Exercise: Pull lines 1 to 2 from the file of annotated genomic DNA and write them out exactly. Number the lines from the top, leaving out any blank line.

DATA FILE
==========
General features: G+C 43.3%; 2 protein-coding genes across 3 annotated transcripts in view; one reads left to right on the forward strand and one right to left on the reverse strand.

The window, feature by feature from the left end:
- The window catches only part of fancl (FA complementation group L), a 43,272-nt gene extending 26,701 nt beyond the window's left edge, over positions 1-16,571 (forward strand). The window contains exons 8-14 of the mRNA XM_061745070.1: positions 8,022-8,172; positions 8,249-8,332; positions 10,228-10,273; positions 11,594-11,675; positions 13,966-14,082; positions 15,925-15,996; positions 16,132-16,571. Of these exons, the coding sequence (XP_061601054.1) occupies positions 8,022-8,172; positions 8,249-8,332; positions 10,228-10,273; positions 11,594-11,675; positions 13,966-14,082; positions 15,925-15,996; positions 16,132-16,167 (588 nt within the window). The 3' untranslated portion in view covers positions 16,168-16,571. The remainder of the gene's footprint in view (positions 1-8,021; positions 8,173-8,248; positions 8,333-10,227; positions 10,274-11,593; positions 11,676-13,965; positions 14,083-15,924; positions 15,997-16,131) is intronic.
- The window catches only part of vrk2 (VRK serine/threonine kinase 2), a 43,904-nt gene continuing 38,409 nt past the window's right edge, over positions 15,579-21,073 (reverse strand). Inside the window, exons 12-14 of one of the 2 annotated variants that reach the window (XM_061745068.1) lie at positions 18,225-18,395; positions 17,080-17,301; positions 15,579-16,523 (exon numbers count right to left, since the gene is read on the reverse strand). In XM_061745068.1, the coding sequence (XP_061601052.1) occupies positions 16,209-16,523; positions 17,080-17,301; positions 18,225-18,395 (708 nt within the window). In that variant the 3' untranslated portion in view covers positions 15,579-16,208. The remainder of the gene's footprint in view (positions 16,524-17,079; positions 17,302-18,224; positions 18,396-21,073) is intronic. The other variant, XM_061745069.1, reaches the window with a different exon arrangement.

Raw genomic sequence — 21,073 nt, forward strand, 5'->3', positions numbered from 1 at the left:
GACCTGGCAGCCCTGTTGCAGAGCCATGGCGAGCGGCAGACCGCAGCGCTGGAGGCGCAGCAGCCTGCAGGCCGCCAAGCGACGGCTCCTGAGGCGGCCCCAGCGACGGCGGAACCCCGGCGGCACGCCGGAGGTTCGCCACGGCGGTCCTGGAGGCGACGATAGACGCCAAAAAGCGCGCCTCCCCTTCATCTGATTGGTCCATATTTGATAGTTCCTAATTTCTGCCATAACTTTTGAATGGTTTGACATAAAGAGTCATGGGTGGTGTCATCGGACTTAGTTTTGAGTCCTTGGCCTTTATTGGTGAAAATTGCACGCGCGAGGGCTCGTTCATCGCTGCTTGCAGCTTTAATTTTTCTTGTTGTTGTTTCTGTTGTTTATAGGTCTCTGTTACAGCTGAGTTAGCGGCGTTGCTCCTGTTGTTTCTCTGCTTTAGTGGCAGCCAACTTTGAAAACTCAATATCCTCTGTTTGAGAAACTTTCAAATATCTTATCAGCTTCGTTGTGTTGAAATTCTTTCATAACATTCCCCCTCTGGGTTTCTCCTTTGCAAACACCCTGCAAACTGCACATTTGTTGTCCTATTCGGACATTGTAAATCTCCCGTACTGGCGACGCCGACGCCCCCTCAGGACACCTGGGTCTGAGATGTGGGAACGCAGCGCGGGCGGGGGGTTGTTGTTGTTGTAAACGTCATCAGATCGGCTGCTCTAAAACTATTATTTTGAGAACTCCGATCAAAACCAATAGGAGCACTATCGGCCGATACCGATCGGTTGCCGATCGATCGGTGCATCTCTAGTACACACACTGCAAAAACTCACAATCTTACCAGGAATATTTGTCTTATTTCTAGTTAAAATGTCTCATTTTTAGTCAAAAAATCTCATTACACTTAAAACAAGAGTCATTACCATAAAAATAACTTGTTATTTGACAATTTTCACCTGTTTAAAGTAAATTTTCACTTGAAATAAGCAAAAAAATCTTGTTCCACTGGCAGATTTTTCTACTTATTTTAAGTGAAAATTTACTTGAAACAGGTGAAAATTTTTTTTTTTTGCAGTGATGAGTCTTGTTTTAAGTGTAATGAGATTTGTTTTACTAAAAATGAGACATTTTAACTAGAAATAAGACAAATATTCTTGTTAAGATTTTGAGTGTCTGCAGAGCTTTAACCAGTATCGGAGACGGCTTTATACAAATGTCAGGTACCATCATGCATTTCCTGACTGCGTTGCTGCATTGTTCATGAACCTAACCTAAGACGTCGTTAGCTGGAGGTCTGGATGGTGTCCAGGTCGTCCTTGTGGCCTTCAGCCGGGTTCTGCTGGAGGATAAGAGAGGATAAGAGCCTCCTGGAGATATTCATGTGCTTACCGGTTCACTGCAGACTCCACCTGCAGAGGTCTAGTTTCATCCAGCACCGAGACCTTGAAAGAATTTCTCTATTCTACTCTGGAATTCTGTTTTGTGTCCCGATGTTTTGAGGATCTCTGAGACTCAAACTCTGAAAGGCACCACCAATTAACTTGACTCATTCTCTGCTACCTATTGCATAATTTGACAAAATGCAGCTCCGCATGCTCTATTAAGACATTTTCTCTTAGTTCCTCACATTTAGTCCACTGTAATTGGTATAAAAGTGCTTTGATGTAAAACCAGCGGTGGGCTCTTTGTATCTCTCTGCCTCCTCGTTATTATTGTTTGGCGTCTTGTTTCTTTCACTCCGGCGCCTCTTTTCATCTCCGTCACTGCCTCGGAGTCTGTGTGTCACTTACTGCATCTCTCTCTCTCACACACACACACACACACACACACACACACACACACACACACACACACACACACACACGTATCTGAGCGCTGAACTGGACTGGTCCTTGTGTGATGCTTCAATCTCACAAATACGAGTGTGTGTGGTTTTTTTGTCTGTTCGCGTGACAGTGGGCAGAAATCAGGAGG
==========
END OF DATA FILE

General features: G+C 43.3%; 2 protein-coding genes across 3 annotated transcripts in view; one reads left to right on the forward strand and one right to left on the reverse strand.

The window, feature by feature from the left end: